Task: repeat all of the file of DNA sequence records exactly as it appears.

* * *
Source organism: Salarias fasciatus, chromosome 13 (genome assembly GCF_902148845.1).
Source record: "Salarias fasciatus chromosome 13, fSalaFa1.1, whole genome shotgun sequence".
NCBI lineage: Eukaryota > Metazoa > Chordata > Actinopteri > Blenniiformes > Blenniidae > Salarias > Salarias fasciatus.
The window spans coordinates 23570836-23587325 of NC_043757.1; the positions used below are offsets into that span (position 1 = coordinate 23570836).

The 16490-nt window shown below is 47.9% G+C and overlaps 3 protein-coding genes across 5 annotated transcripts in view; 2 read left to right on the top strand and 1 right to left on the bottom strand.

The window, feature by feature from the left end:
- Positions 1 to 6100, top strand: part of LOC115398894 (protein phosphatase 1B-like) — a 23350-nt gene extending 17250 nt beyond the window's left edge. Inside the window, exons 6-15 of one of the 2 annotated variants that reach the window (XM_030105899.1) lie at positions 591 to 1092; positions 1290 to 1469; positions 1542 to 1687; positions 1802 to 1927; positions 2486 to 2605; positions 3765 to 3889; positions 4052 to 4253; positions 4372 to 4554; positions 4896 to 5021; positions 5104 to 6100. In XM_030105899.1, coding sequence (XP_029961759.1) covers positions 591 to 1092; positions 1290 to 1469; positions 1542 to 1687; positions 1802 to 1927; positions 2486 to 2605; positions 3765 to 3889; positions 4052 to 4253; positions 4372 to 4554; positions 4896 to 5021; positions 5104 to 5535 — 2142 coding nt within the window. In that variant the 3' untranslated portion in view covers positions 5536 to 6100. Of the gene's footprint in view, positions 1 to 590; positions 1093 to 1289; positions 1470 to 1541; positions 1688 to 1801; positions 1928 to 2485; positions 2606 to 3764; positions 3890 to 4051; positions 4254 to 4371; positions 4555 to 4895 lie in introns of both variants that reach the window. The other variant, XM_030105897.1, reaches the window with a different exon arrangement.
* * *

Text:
Source organism: Salarias fasciatus, chromosome 13 (genome assembly GCF_902148845.1).
Source record: "Salarias fasciatus chromosome 13, fSalaFa1.1, whole genome shotgun sequence".
NCBI lineage: Eukaryota > Metazoa > Chordata > Actinopteri > Blenniiformes > Blenniidae > Salarias > Salarias fasciatus.
The window spans coordinates 23570836-23587325 of NC_043757.1; the positions used below are offsets into that span (position 1 = coordinate 23570836).

The 16490-nt window shown below is 47.9% G+C and overlaps 3 protein-coding genes across 5 annotated transcripts in view; 2 read left to right on the top strand and 1 right to left on the bottom strand.

The window, feature by feature from the left end:
- Positions 1 to 6100, top strand: part of LOC115398894 (protein phosphatase 1B-like) — a 23350-nt gene extending 17250 nt beyond the window's left edge. Inside the window, exons 6-15 of one of the 2 annotated variants that reach the window (XM_030105899.1) lie at positions 591 to 1092; positions 1290 to 1469; positions 1542 to 1687; positions 1802 to 1927; positions 2486 to 2605; positions 3765 to 3889; positions 4052 to 4253; positions 4372 to 4554; positions 4896 to 5021; positions 5104 to 6100. In XM_030105899.1, coding sequence (XP_029961759.1) covers positions 591 to 1092; positions 1290 to 1469; positions 1542 to 1687; positions 1802 to 1927; positions 2486 to 2605; positions 3765 to 3889; positions 4052 to 4253; positions 4372 to 4554; positions 4896 to 5021; positions 5104 to 5535 — 2142 coding nt within the window. In that variant the 3' untranslated portion in view covers positions 5536 to 6100. Of the gene's footprint in view, positions 1 to 590; positions 1093 to 1289; positions 1470 to 1541; positions 1688 to 1801; positions 1928 to 2485; positions 2606 to 3764; positions 3890 to 4051; positions 4254 to 4371; positions 4555 to 4895 lie in introns of both variants that reach the window. The other variant, XM_030105897.1, reaches the window with a different exon arrangement.